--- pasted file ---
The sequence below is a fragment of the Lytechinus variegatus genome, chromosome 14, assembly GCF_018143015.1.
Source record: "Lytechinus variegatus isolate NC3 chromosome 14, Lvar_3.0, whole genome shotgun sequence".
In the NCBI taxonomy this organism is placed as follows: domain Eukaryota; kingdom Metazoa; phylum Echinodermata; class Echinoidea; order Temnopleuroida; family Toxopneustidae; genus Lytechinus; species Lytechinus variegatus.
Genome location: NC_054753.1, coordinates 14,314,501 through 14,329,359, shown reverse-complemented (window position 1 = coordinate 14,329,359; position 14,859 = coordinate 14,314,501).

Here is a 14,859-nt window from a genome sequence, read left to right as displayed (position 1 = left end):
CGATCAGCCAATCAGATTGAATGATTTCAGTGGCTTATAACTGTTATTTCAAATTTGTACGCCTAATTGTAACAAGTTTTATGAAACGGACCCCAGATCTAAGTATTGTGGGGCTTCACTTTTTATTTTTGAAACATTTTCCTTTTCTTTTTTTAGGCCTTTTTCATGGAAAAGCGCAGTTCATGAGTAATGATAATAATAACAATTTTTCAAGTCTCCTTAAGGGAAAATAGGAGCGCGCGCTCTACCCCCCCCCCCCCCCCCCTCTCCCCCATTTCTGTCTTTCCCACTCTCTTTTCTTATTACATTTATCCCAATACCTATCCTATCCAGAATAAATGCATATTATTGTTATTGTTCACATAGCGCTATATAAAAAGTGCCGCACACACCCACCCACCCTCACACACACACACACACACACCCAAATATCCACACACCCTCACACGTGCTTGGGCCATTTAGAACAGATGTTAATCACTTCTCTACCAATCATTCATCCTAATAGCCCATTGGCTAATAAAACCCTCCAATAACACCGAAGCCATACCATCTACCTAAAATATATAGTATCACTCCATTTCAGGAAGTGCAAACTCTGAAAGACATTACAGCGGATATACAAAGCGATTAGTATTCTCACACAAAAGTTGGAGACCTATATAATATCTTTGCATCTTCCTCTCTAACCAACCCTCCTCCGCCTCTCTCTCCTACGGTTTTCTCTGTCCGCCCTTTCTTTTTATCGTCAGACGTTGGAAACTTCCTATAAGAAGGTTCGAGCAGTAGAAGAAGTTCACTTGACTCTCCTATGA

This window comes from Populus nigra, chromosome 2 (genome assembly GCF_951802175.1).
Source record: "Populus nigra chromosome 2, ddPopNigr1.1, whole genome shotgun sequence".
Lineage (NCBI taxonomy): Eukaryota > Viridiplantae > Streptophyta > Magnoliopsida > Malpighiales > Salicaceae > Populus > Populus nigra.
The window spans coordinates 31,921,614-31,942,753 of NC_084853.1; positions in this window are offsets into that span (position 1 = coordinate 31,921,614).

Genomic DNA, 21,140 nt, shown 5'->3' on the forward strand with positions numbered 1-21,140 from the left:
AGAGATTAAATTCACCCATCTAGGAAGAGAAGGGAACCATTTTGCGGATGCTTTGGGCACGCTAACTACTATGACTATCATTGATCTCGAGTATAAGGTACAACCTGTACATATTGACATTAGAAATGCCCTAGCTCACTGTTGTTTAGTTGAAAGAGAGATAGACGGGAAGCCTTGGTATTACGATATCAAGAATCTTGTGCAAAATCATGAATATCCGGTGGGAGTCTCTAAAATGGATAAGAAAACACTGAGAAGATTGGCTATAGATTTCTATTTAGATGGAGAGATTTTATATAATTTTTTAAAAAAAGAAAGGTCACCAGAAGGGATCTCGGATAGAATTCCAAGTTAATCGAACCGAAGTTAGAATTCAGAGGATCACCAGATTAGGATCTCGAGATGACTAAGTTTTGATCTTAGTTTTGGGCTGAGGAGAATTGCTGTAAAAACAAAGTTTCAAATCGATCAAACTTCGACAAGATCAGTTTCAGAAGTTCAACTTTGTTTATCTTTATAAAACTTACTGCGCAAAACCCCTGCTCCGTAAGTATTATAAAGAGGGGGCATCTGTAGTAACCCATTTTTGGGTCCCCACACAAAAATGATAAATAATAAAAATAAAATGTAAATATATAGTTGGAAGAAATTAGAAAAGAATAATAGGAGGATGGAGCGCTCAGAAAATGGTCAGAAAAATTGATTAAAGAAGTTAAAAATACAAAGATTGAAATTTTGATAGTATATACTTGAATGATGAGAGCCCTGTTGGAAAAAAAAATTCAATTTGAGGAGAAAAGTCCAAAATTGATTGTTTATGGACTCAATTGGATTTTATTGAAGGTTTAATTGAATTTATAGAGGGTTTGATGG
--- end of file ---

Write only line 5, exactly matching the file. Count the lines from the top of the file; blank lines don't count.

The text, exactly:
Here is a 14,859-nt window from a genome sequence, read left to right as displayed (position 1 = left end):